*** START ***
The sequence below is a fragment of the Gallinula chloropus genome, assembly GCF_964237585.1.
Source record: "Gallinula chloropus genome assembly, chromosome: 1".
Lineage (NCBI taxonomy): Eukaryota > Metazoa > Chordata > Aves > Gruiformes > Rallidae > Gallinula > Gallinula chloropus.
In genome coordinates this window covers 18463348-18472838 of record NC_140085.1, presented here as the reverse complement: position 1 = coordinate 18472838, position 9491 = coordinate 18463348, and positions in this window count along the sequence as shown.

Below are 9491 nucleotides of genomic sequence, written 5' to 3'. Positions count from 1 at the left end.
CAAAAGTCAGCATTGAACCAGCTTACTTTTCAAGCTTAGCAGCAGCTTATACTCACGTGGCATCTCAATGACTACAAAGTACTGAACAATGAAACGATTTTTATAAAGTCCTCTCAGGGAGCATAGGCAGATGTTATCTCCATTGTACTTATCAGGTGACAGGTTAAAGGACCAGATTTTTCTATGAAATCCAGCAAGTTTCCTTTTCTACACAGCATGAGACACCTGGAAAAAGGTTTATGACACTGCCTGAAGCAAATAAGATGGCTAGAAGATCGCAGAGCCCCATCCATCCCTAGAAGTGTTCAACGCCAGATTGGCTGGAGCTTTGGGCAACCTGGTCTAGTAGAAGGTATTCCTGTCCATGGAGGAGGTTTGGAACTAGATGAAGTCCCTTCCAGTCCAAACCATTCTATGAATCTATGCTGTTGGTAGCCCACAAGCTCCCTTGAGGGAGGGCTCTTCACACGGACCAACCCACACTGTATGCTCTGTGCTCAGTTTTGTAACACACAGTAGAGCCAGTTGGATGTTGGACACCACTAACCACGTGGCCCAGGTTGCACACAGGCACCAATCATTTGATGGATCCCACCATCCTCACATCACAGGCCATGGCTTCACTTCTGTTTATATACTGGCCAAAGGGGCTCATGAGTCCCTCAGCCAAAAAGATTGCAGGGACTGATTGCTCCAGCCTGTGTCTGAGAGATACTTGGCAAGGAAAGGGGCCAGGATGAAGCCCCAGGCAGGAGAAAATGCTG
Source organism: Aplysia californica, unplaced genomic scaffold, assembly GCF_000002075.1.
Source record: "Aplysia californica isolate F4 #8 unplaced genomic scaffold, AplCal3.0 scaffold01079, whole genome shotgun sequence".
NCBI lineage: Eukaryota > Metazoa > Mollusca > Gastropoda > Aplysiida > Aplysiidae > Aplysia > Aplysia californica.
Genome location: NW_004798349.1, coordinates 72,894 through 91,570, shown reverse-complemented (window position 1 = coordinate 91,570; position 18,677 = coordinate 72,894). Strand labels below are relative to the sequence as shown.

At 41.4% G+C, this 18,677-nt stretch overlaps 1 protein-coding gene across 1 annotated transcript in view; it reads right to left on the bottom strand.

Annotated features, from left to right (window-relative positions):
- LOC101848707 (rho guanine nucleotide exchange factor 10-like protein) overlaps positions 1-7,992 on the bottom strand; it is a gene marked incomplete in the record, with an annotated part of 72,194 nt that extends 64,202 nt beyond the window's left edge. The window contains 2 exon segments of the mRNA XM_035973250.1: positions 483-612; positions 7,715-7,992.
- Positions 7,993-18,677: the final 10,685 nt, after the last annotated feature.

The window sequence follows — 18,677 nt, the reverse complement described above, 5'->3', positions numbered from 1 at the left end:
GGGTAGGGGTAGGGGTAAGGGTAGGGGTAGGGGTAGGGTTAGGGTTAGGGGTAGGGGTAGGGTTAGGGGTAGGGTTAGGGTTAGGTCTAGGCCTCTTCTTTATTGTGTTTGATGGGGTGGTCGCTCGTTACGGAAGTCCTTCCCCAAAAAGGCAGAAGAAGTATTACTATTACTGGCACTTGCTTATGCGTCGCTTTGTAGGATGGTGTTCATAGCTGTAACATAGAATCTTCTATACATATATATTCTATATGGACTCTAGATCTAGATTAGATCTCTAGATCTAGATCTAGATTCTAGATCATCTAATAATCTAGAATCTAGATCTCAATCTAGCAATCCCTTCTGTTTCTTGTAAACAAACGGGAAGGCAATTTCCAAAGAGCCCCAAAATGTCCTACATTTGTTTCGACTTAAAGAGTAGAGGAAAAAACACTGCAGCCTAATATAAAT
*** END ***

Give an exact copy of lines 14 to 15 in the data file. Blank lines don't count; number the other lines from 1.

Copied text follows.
- Positions 7,993-18,677: the final 10,685 nt, after the last annotated feature.

The window sequence follows — 18,677 nt, the reverse complement described above, 5'->3', positions numbered from 1 at the left end: